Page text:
From the Center for American Women in Politics (CAWP) - Dec. 2016 Newsletter

What's New

Moving Forward: More Women Inspired to Run
Before the election, some anticipated that a Hillary Clinton win might spur throngs of women to follow in her footsteps and run for office. While the win did not materialize, the groundswell of future candidates is happening. Articles in The Washington Post and USA Today offer documentation of burgeoning interest among women in running at various levels. Ready to Run®the non-partisan campaign training program offered at Center for American Women and Politics, is experiencing the surge: more than 70 women have already registered for the March 10-11 program,a dramatic increase over the number usually registered by early December. Partners around the country who replicate the Ready to Run® model in their own states report similar enthusiasm from prospective candidates. For those not located near a Ready to Run® training, CAWP's Political and Leadership Resource Map lists hundreds of non-partisan and partisan, co-ed and women-only programs: campaign training and leadership development programs, political action committees, and organizations and programs committed to supporting and encouraging women in politics. 
Expert Analysis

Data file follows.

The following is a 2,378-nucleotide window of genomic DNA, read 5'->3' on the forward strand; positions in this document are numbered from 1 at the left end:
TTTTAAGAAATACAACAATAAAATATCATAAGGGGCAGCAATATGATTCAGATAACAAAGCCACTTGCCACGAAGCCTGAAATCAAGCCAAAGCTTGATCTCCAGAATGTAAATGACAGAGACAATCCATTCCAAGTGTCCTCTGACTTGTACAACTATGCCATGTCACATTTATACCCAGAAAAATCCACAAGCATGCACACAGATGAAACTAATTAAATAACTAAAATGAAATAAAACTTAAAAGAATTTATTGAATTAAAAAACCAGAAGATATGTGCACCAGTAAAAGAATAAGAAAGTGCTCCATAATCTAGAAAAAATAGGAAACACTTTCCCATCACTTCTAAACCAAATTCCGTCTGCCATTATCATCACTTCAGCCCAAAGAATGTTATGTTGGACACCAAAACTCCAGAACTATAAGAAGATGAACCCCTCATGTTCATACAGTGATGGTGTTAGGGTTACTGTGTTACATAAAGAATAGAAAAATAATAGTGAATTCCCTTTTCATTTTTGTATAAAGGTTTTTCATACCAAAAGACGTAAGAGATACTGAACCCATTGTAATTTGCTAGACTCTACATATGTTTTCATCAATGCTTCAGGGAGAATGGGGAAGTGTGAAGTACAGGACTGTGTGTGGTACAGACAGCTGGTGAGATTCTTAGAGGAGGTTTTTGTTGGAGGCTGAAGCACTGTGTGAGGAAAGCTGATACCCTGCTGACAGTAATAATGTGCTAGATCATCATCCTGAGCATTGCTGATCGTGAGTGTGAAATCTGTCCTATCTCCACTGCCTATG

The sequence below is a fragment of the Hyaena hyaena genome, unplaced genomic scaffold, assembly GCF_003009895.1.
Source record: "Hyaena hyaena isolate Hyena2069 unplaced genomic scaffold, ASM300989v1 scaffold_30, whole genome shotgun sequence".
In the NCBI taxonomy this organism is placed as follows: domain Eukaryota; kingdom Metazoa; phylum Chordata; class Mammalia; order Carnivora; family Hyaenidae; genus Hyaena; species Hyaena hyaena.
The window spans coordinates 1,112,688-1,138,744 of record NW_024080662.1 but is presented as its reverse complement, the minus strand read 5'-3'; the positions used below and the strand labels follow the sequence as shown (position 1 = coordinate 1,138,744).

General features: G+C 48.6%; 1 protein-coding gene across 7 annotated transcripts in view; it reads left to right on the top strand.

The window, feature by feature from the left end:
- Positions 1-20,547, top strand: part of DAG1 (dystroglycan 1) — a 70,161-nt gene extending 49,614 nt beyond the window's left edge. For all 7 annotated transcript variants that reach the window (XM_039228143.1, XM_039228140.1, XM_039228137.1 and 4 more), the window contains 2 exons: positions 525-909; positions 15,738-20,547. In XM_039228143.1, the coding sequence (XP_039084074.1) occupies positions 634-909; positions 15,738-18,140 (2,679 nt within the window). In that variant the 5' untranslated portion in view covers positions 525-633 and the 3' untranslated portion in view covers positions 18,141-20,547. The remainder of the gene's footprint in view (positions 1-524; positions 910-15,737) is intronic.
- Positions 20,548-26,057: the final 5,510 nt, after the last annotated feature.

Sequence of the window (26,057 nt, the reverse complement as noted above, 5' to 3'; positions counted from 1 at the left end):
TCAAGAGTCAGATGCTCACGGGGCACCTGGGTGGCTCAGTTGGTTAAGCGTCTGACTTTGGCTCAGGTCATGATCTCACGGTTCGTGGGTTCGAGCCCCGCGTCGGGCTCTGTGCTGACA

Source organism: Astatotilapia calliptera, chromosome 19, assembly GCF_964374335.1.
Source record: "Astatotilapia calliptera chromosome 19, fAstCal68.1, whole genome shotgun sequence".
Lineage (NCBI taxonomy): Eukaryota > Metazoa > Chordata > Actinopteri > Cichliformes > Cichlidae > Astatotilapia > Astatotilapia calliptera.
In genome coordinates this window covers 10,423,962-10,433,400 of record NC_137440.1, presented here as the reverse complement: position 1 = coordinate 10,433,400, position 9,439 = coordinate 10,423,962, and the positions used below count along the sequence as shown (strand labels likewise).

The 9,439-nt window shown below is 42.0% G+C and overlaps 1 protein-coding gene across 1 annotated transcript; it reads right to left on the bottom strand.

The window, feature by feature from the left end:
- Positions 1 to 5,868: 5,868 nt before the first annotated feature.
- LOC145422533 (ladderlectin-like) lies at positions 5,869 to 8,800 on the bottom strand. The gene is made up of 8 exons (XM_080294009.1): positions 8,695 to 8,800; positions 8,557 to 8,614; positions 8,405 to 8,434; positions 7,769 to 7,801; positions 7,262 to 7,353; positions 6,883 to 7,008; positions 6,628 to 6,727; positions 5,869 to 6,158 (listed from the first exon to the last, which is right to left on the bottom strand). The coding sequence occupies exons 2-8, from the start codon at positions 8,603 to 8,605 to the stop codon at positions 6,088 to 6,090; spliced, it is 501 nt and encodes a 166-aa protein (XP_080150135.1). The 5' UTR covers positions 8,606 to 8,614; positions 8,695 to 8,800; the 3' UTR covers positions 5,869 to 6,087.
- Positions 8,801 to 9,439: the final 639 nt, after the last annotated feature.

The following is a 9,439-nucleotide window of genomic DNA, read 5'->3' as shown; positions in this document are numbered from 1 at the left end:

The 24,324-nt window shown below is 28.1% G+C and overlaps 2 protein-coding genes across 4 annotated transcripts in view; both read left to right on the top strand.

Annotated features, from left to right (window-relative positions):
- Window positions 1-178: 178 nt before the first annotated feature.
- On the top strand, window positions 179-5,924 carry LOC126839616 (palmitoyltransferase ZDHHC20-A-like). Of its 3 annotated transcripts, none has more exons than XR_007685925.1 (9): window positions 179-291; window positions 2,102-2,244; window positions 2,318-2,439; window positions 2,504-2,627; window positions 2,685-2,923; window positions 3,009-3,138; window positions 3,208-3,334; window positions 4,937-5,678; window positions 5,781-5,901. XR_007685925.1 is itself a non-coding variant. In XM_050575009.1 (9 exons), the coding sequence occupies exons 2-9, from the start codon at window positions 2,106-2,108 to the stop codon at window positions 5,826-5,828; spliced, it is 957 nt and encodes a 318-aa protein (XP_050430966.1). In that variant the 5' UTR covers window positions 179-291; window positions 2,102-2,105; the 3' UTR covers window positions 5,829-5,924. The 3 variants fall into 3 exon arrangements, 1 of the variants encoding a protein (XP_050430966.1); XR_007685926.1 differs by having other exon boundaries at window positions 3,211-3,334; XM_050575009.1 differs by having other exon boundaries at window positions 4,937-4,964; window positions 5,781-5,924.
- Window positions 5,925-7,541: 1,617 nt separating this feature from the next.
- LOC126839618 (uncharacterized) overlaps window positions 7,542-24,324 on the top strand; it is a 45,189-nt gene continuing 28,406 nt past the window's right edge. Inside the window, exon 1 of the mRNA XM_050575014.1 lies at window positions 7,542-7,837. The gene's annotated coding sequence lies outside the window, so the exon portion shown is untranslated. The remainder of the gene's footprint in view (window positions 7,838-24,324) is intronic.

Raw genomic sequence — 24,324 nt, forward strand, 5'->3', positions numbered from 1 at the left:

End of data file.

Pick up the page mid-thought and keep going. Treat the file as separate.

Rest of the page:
When Two Candidates are Unlikable...
It only matters for the woman, says Adrienne Kimmell, executive director of the Barbara Lee Family Foundation. Citing the Foundation's research, she ties this year's election outcome to the finding that "Men don't need to be liked to be elected, but voters are less likely to vote for a woman candidate they do not like." Read the analysis  here. 

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Facts & Figures 

The Trump Cabinet: Three Women So Far 
The New York Times lists Trump cabinet and cabinet-level picks to date including three women: Governor Nikki Haley of South Carolina for the U.N; education activist Betsy DeVos for the Department of Education; and former labor secretary Elaine Chao for the Department of Transportation.  See the story here.
Who's to Blame? Not Clinton's Base
Rebecca Traister, in's The Cut, cites a variety of articles blaming women and people of color for Clinton's loss. She insists, "It is unconscionable, this know-better recrimination, directed at the very people who just put the most work and energy into defeating Trumpism, coming from those who will be made least vulnerable by Trump's ascension." Read the full article here. 
Anticipating an Off-Site First Lady 
Krissah Thompson, in The Washington Post, speculates on what the White House might be like with First Lady Melania Trump living in New York. Check out her analysis in the context of past first families here.

A Perspective from Down Under  
Australia's deputy labor leader, Tanya Plibersek, suggests that Hillary Clinton's loss is evidence that gender equality is not inevitable. Read about the discussion at an Australian feminist conference here
Her Loss Made Me Feel...
In Mashable, Emma Hinchliffe reports that "Watching Hillary Clinton lose made women feel worse about their own careers," citing research "by the career website InHerSight that found 76 percent of women felt worse about their own careers after seeing the election results." Details are here
Not Just Men: Rural White Women Backed Trump Too 
The Pew Research Center matches up findings from the NBC News national exit poll with an earlier Pew survey on feelings of rural white people about economic concerns to explain why rural white women joined rural white men in supporting Trump. Find the story here.